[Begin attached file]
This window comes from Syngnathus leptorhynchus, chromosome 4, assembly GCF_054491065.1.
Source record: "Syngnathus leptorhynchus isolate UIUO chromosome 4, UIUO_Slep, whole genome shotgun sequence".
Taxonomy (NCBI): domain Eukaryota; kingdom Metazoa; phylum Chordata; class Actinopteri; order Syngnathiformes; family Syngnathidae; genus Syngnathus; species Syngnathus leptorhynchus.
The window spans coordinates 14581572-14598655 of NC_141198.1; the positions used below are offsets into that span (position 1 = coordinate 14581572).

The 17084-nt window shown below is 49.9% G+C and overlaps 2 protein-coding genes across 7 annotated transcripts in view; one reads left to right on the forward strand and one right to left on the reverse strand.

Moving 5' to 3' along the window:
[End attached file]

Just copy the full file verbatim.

This window comes from Syngnathus leptorhynchus, chromosome 4, assembly GCF_054491065.1.
Source record: "Syngnathus leptorhynchus isolate UIUO chromosome 4, UIUO_Slep, whole genome shotgun sequence".
Taxonomy (NCBI): domain Eukaryota; kingdom Metazoa; phylum Chordata; class Actinopteri; order Syngnathiformes; family Syngnathidae; genus Syngnathus; species Syngnathus leptorhynchus.
The window spans coordinates 14581572-14598655 of NC_141198.1; the positions used below are offsets into that span (position 1 = coordinate 14581572).

The 17084-nt window shown below is 49.9% G+C and overlaps 2 protein-coding genes across 7 annotated transcripts in view; one reads left to right on the forward strand and one right to left on the reverse strand.

Moving 5' to 3' along the window: